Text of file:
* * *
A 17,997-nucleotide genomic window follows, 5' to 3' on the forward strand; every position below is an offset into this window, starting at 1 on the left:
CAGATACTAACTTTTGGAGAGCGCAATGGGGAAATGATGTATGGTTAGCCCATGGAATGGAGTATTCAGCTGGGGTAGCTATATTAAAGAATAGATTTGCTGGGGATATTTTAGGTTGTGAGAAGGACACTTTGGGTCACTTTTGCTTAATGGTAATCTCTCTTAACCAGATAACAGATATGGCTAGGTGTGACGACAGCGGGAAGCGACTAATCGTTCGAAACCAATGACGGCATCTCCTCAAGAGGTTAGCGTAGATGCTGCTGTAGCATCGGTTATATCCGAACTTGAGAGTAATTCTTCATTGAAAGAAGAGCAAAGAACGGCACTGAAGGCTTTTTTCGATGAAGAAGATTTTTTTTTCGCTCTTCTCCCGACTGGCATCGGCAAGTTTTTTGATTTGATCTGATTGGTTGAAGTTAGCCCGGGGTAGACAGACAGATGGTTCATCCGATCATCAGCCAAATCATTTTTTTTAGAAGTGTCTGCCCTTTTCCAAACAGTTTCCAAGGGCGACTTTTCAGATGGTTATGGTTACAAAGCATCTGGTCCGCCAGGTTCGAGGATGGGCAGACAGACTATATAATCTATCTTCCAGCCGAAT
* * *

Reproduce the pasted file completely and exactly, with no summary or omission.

A 17,997-nucleotide genomic window follows, 5' to 3' on the forward strand; every position below is an offset into this window, starting at 1 on the left:
CAGATACTAACTTTTGGAGAGCGCAATGGGGAAATGATGTATGGTTAGCCCATGGAATGGAGTATTCAGCTGGGGTAGCTATATTAAAGAATAGATTTGCTGGGGATATTTTAGGTTGTGAGAAGGACACTTTGGGTCACTTTTGCTTAATGGTAATCTCTCTTAACCAGATAACAGATATGGCTAGGTGTGACGACAGCGGGAAGCGACTAATCGTTCGAAACCAATGACGGCATCTCCTCAAGAGGTTAGCGTAGATGCTGCTGTAGCATCGGTTATATCCGAACTTGAGAGTAATTCTTCATTGAAAGAAGAGCAAAGAACGGCACTGAAGGCTTTTTTCGATGAAGAAGATTTTTTTTTCGCTCTTCTCCCGACTGGCATCGGCAAGTTTTTTGATTTGATCTGATTGGTTGAAGTTAGCCCGGGGTAGACAGACAGATGGTTCATCCGATCATCAGCCAAATCATTTTTTTTAGAAGTGTCTGCCCTTTTCCAAACAGTTTCCAAGGGCGACTTTTCAGATGGTTATGGTTACAAAGCATCTGGTCCGCCAGGTTCGAGGATGGGCAGACAGACTATATAATCTATCTTCCAGCCGAAT